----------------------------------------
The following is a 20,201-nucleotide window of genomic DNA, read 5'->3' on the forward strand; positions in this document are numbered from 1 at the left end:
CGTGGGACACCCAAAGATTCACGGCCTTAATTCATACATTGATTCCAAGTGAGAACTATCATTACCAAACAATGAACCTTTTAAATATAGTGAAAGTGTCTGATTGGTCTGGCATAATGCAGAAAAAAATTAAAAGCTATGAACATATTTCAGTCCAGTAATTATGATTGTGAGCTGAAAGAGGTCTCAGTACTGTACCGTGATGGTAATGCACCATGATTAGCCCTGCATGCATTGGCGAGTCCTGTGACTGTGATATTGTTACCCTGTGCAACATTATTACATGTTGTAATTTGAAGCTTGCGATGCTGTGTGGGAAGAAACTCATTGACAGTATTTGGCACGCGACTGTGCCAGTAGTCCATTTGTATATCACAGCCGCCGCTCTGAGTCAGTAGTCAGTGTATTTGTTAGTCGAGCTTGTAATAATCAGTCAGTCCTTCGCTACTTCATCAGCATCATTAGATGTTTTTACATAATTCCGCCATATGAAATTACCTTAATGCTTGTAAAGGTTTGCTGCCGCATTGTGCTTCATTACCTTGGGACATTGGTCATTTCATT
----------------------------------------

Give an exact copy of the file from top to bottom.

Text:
The following is a 20,201-nucleotide window of genomic DNA, read 5'->3' on the forward strand; positions in this document are numbered from 1 at the left end:
CGTGGGACACCCAAAGATTCACGGCCTTAATTCATACATTGATTCCAAGTGAGAACTATCATTACCAAACAATGAACCTTTTAAATATAGTGAAAGTGTCTGATTGGTCTGGCATAATGCAGAAAAAAATTAAAAGCTATGAACATATTTCAGTCCAGTAATTATGATTGTGAGCTGAAAGAGGTCTCAGTACTGTACCGTGATGGTAATGCACCATGATTAGCCCTGCATGCATTGGCGAGTCCTGTGACTGTGATATTGTTACCCTGTGCAACATTATTACATGTTGTAATTTGAAGCTTGCGATGCTGTGTGGGAAGAAACTCATTGACAGTATTTGGCACGCGACTGTGCCAGTAGTCCATTTGTATATCACAGCCGCCGCTCTGAGTCAGTAGTCAGTGTATTTGTTAGTCGAGCTTGTAATAATCAGTCAGTCCTTCGCTACTTCATCAGCATCATTAGATGTTTTTACATAATTCCGCCATATGAAATTACCTTAATGCTTGTAAAGGTTTGCTGCCGCATTGTGCTTCATTACCTTGGGACATTGGTCATTTCATT